Cress Williams stars as Jefferson Pierce, a committed family man who had once been the vigilante known as Black Lightning. When we meet him, he’s been retired for the past nine years, spending his days as a mild-mannered high-school principal raising two daughters.
Inevitably, a threat to one of his children forces him to pull the costume out of mothballs and power up his fists, which are equally effective pummeling his foes as firing lightning bolts at them.
The idea of a reluctant hero is certainly nothing new. Ditto for the rather stock bad guys, a collection of thugs who, Gotham City style, are gradually overwhelming the authorities, though the police are nevertheless hostile to the notion of receiving help from a self-appointed crimefighter.
The fanciful elements notwithstanding, the producers distinguish the show in part by leaning into its racial component, including a scene in which Pierce — a middle-aged guy, wearing a suit — gets pulled over by police for, essentially, driving while black.
Williams (whose well-traveled resume includes a stint on “Grey’s Anatomy”) brings an appropriate gravity and weariness to the role, with his estrangement from his wife (Christine Adams), who prompted him to hang up his gloves, weighing on him. It’s also nice, frankly, for the youth-oriented network to build a show around a protagonist on the wrong side of 40.
Introducing obscure comics heroes is always fraught with some peril, even in an age where Marvel has turned “Ant-Man” and “Doctor Strange” into hits.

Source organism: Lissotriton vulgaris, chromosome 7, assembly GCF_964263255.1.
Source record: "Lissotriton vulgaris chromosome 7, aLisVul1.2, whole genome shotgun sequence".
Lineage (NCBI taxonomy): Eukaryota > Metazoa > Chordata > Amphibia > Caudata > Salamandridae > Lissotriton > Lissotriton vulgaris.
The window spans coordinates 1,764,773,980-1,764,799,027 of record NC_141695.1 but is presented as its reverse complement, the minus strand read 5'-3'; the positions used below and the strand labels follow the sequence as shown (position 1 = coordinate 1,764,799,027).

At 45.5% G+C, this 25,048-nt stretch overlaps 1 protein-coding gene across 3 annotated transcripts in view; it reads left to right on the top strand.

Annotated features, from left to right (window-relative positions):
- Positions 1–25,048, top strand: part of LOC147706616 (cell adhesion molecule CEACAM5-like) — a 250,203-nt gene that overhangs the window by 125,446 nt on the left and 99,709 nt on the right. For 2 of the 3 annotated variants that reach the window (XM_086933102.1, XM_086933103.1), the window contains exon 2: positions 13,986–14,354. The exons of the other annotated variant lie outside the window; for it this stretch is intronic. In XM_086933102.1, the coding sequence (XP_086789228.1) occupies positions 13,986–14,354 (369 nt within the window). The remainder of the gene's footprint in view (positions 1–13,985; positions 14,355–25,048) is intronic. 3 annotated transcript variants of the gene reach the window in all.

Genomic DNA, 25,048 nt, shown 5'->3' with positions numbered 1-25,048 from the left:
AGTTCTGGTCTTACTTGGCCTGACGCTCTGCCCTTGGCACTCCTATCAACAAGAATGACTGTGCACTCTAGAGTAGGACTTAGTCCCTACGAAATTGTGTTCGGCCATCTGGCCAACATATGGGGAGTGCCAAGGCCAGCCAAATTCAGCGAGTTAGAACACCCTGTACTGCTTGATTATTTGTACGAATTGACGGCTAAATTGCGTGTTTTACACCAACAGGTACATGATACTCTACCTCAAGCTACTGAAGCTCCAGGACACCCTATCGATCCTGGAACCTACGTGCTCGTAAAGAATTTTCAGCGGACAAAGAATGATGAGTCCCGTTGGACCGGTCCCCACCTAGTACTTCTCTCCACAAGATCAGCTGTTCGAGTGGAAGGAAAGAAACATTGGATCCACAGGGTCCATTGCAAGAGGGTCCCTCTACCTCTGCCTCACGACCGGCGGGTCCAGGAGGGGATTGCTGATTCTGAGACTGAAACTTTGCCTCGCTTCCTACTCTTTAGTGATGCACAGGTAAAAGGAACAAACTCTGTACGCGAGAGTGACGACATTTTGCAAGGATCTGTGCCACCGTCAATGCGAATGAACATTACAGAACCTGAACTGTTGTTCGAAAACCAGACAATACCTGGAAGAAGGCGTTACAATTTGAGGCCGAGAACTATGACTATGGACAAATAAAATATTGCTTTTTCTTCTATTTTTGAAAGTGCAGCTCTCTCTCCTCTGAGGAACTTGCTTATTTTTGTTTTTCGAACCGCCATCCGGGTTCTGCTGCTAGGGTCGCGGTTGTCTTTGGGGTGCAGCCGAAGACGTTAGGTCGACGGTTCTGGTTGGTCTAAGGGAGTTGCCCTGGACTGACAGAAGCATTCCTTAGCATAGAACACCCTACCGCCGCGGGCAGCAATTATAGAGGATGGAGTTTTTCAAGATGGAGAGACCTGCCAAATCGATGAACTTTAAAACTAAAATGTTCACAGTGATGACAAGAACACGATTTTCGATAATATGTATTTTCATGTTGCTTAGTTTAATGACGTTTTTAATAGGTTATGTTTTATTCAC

Those who aren’t steeped in the comics, admittedly, might feel a tad disoriented in the early going. They’ll have to remain patient, because even after James Remar shows up as the guy who devised the suit and knows Jefferson’s secret, his origins are referenced in only oblique terms.
Produced under the Greg Berlanti-led team that oversees DC Comics’ TV exploits, “Black Lightning” does muster some intriguing twists surrounding Jefferson’s daughters (Nafessa Williams, China Anne McClain), the tradeoff being that the more time the show devotes to them, the higher the risk of turning this into a slightly sparkier version of “Riverdale.”
Pairing the series with “The Flash,” CW is launching its latest costume-clad warrior at a time when the black superhero’s moment has seemingly arrived, with Marvel’s big-screen “The Black Panther” due in February.
“Black Lightning” bears symbolic significance in that context, but ultimately, has to work as a TV show. In Williams, fortunately, the CW has a hero worth watching, albeit one who will appear to require some time for him, and his vehicle, to settle into the job.
“Black Lightning” premieres Jan. 16 at 9 p.m. on the CW.